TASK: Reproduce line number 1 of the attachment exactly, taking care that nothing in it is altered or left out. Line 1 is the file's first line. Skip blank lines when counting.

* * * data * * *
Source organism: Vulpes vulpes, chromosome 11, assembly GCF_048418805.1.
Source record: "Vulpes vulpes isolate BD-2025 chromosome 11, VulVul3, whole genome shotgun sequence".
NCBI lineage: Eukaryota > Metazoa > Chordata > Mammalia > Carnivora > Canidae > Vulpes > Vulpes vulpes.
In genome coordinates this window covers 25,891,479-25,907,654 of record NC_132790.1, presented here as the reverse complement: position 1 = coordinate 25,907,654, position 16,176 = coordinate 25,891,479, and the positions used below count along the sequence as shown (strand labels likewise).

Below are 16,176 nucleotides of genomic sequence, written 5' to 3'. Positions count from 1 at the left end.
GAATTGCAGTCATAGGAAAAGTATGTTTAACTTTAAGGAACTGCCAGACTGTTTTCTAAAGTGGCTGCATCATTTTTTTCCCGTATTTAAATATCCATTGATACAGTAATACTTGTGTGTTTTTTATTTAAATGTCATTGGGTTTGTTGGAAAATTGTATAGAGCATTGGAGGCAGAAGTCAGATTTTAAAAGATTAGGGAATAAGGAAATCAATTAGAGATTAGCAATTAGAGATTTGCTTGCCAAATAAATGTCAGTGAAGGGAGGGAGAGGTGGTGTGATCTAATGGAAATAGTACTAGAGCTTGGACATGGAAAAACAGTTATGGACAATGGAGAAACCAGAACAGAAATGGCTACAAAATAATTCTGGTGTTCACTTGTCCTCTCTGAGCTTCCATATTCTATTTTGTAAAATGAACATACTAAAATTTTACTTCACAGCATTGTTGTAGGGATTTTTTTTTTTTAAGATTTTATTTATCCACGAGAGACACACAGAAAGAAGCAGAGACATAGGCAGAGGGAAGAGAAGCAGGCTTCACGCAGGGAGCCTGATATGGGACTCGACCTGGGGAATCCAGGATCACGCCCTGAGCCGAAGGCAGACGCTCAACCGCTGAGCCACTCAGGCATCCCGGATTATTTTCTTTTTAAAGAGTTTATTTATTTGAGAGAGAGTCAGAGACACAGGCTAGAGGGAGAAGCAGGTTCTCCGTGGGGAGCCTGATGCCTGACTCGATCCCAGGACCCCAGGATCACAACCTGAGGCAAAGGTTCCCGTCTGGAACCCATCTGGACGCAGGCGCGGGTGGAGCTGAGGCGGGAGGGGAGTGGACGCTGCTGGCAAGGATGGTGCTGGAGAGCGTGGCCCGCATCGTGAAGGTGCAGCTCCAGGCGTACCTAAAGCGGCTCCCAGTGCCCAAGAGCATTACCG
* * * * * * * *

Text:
Source organism: Vulpes vulpes, chromosome 11, assembly GCF_048418805.1.